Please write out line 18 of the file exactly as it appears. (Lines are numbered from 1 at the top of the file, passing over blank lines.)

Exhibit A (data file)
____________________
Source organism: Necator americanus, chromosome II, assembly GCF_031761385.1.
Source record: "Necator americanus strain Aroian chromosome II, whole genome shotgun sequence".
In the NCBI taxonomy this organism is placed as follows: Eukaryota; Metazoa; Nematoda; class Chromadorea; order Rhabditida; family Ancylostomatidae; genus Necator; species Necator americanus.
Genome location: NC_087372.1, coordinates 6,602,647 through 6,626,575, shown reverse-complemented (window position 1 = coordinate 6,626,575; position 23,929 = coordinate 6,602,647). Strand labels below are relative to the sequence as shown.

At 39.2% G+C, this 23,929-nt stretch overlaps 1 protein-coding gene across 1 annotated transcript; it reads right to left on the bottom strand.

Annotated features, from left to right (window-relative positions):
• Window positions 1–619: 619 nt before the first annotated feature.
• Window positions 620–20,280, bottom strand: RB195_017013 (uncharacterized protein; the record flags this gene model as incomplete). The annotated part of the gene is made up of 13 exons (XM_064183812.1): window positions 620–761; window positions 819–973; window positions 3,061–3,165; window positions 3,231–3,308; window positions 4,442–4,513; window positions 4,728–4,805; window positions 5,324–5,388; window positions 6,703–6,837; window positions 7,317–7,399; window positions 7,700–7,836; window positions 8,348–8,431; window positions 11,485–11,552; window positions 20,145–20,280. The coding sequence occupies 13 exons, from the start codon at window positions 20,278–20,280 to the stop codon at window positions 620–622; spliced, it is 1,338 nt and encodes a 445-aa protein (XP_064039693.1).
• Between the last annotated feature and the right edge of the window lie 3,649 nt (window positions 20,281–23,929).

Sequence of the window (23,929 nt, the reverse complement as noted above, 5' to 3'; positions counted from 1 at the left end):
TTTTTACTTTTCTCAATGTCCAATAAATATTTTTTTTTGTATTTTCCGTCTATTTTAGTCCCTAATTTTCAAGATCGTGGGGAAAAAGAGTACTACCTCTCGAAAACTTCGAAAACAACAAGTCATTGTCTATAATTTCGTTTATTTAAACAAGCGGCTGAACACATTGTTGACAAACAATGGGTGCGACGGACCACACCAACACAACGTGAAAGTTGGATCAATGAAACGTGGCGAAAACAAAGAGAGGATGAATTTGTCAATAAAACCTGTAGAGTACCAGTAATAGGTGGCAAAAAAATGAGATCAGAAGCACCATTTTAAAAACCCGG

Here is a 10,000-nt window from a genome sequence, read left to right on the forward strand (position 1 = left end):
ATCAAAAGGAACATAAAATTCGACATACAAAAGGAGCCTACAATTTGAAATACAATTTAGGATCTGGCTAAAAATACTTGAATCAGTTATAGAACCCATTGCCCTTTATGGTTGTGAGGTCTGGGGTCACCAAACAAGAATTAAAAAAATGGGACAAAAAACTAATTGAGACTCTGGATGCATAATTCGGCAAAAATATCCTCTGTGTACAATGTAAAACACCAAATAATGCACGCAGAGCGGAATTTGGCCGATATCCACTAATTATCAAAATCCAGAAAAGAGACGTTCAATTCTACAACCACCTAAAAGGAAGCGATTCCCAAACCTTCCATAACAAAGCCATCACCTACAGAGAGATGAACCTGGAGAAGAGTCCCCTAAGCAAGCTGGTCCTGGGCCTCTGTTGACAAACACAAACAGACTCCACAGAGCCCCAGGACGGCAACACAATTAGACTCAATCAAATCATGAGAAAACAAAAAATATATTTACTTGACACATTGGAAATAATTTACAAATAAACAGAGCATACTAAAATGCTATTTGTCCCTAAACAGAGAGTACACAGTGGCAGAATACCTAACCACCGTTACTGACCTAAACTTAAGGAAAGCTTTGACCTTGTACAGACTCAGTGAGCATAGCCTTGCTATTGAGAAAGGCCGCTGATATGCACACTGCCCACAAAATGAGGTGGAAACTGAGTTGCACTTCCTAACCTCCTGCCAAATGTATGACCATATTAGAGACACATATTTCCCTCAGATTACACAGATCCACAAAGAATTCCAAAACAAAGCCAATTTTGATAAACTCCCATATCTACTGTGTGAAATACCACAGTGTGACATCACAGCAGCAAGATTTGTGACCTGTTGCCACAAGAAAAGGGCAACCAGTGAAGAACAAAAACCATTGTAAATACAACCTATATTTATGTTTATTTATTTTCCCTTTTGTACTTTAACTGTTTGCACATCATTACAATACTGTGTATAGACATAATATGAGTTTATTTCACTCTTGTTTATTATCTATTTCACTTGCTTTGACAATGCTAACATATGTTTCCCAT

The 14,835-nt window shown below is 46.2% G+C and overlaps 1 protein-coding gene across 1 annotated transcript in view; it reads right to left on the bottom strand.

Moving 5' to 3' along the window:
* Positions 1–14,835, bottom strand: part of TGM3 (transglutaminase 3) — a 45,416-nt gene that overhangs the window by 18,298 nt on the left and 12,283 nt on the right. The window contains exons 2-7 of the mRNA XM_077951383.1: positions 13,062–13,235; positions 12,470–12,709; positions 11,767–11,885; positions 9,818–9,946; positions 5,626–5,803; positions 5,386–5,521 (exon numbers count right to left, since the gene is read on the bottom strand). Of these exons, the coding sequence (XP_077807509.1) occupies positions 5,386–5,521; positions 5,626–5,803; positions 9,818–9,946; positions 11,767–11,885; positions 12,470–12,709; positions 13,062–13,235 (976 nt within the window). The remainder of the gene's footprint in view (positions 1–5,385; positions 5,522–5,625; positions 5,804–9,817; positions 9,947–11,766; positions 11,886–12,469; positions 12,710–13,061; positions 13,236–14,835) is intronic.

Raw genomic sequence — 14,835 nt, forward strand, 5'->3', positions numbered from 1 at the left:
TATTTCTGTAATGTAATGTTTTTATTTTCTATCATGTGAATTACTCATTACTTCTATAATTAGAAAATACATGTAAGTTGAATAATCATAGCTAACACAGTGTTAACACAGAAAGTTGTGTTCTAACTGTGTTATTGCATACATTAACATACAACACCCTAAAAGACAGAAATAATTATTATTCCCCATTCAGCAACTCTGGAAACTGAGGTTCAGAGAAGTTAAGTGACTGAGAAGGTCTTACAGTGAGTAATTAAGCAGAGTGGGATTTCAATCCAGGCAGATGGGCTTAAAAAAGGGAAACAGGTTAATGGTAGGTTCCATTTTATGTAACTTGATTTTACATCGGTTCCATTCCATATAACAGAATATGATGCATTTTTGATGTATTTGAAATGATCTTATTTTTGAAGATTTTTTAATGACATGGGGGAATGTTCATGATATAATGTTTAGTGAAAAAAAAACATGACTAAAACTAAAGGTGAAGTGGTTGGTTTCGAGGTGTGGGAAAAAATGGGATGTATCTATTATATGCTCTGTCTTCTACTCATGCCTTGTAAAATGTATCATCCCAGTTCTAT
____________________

TATTTCTGTAATGTAATGTTTTTATTTTCTATCATGTGAATTACTCATTACTTCTATAATTAGAAAATACATGTAAGTTGAATAATCATAGCTAACACAGTGTTAACACAGAAAGTTGTGTTCTAACTGTGTTATTGCATACATTAACATACAACACCCTAAAAGACAGAAATAATTATTATTCCCCATTCAGCAACTCTGGAAACTGAGGTTCAGAGAAGTTAAGTGACTGAGAAGGTCTTACAGTGAGTAATTAAGCAGAGTGGGATTTCAATCCAGGCAGATGGGCTTAAAAAAGGGAAACAGGTTAATGGTAGGTTCCATTTTATGTAACTTGATTTTACATCGGTTCCATTCCATATAACAGAATATGATGCATTTTTGATGTATTTGAAATGATCTTATTTTTGAAGATTTTTTAATGACATGGGGGAATGTTCATGATATAATGTTTAGTGAAAAAAAAACATGACTAAAACTAAAGGTGAAGTGGTTGGTTTCGAGGTGTGGGAAAAAATGGGATGTATCTATTATATGCTCTGTCTTCTACTCATGCCTTGTAAAATGTATCATCCCAGTTCTAT